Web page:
Serum samples were obtained from a total of 21 consecutive patients with SSc (17 women, 4 men) recruited from the Division of Rheumatology, University of Florence. Patients with symptoms overlapping with those of other autoimmune, rheumatic and/or connective tissue diseases were excluded from the study. Eight age- and sex-matched healthy individuals were used as controls. Patients were classified as having limited cutaneous SSc (lSSc; n = 13) or diffuse cutaneous SSc (dSSc; n = 8) according to the categorization described by LeRoy et al. [31]. All SSc patients were clinically assessed as previously described [32]. Thirteen patients (eight with lSSc and five with dSSc) were receiving monthly intravenous infusions of CYC (dose range, 1 to 1.5 g/m2 for 12 to 18 months), and the other eight patients were not taking any immunosuppressant or disease-modifying drugs. Blood was drawn from CYC-treated patients 1 month after the previous infusion. The demographic, clinical and serological characteristics of SSc patients are reported in Table 1. Fresh venous blood samples from patients and healthy controls were allowed to clot for 30 min before centrifugation at 1,500 g for 15 min. Serum was collected and stored in aliquots at -80°C until used.

Table 1. Demographic and clinical characteristics of the 21 patients with systemic sclerosisa

Cells

Human adult dermal B-MVECs and Ly-MVECs were obtained from Lonza (HMVEC-dBlAd and HMVEC-dLyAd, respectively; Lonza, Milan, Italy). Cells were seeded into 75-cm2 flasks in complete Endothelial Growth Medium 2 (EGM-2) supplemented with the EGM-2-MV BulletKit (Lonza). Once at confluence, cells were trypsinized with a trypsin/ethylenediaminetetraacetic acid solution (Lonza), centrifuged, resuspended in medium with EGM-2-MV and seeded onto gelatin-coated coverslips at a density of 4.5 × 104 cells/coverslip. At confluence, all medium was removed and cells were starved in endothelial basal medium (EBM) for 2 h, then fed with fresh EBM containing 15% of serum from lSSc or dSSc patients, naïve or under pharmacological therapy with CYC, or from healthy controls. Fibrillin-1 evaluation was performed on cells at 2 days after confluence because it has been shown that fibrillin-1 deposition in vitro increases with time in culture [33]. The expression of focal adhesion molecules and the actin cytoskeleton assembly were also evaluated at the same time point.

Double-immunolabeling of fibrillin-1 and microfibril-associated glycoprotein 1

After fixation in cold acetone for 7 min, cells were washed in phosphate-buffered saline (PBS) and incubated for 40 min in 3% bovine serum albumin (BSA) in PBS to block unspecific binding sites. The first immunolabeling was performed by overnight incubation at 4°C with a polyclonal antibody to MAGP-1 (MFAP-2; Sigma-Aldrich, Milan, Italy) diluted 1:25 in PBS containing 0.5% BSA followed by incubation for 1 h with a goat anti-rabbit Alexa Fluor 594-conjugated immunoglobulin G (IgG) antibody (1:1,000 dilution in PBS with 1% BSA; Invitrogen, Milan, Italy). Before the second immunolabeling, unspecific binding sites were again blocked. Cells were then incubated for 2 h with a monoclonal antibody to fibrillin-1 (1:100 dilution in PBS with 0.5% BSA; Chemicon International/Millipore, Milan, Italy). The reaction was revealed by incubation for 1 h with goat anti-mouse Alexa Fluor 488-conjugated IgG1 (1:1,000 dilution in PBS with 1% BSA; Invitrogen). Nuclei were counterstained for 10 min with 4′,6-diamidino-2-phenylindole (DAPI, 1:1,000 dilution in PBS; Sigma-Aldrich). After being washed, coverslips were mounted on glass slides with DABCO mounting medium (Sigma-Aldrich).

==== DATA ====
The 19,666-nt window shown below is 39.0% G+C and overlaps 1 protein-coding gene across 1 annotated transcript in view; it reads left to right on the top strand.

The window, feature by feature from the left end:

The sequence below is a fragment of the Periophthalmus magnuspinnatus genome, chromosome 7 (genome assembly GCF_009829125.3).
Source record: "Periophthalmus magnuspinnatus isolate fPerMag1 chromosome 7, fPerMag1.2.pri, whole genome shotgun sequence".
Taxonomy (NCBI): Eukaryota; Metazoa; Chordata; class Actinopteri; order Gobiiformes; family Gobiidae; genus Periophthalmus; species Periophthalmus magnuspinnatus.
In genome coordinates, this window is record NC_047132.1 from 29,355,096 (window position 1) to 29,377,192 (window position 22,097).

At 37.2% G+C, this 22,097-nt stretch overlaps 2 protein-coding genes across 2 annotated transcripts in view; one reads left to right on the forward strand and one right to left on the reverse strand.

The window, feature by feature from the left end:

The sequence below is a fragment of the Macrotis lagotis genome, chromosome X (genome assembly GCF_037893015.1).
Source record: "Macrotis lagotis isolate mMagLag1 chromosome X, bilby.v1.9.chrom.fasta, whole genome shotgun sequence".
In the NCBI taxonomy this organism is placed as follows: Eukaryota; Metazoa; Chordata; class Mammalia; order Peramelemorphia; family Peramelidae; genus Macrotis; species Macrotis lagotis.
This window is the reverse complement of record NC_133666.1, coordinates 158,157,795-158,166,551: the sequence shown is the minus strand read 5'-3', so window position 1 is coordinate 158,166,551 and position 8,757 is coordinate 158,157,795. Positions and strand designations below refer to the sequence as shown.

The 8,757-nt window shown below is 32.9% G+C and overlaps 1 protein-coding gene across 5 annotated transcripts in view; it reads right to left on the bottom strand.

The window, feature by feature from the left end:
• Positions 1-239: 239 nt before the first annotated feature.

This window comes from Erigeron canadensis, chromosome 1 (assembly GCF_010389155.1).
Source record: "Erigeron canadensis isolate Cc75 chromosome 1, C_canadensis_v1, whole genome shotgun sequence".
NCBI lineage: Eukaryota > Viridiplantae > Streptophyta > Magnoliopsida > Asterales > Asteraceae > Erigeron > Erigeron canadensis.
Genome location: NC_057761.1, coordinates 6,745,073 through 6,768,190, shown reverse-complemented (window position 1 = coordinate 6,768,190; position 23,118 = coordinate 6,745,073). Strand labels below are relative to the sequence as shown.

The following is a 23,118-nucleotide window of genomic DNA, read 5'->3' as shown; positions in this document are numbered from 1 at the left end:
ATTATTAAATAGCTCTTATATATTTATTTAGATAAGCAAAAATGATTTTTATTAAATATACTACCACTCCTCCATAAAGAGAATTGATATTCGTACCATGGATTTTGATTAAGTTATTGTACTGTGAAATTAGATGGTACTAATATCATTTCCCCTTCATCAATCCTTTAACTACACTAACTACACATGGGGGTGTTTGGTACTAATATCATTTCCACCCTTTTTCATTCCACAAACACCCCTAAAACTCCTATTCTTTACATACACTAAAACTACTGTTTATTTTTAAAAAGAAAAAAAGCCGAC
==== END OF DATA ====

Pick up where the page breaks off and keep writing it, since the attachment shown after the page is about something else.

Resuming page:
Double-immunolabeling of adhesion molecules

Cells were fixed for 7 min in 4% buffered paraformaldehyde, permeabilized for 10 min with 0.1% Triton X-100 in PBS, washed, and incubated for 30 min in PBS with 1% BSA to block unspecific binding sites. The latter buffer was used for all subsequent dilutions. For double-labeling with αvβ3 integrin and phosphorylated focal adhesion kinase (FAK), the first labeling was performed by overnight incubation at 4°C with a mouse monoclonal antibody to human αvβ3 integrin (vitronectin receptor, 1:50 dilution; Chemicon International), followed by incubation for 1 h with a goat anti-mouse antibody, Alexa Fluor 488-conjugated IgG (1:1,000 dilution; Invitrogen). After unspecific binding sites were blocked, cells were washed and incubated for 2 h with a rabbit polyclonal antibody to phosphorylated FAK (anti-FAK (phospho Y397), 1:100 dilution; Abcam, Cambridge, UK). For double-labeling with phalloidin and vinculin, the first labeling was performed with a 20-min incubation with Alexa 488 phalloidin (1:40 dilution; Invitrogen), followed by block of unspecific binding sites and then by overnight incubation with a monoclonal antibody to vinculin (1:100 dilution; Sigma-Aldrich). The reaction was revealed by 1-h incubation with goat anti-mouse Alexa Fluor 594-conjugated IgG1 (1:1,000 dilution; Invitrogen). Cell nuclei were counterstained with DAPI, and coverslips were mounted with DABCO mounting medium.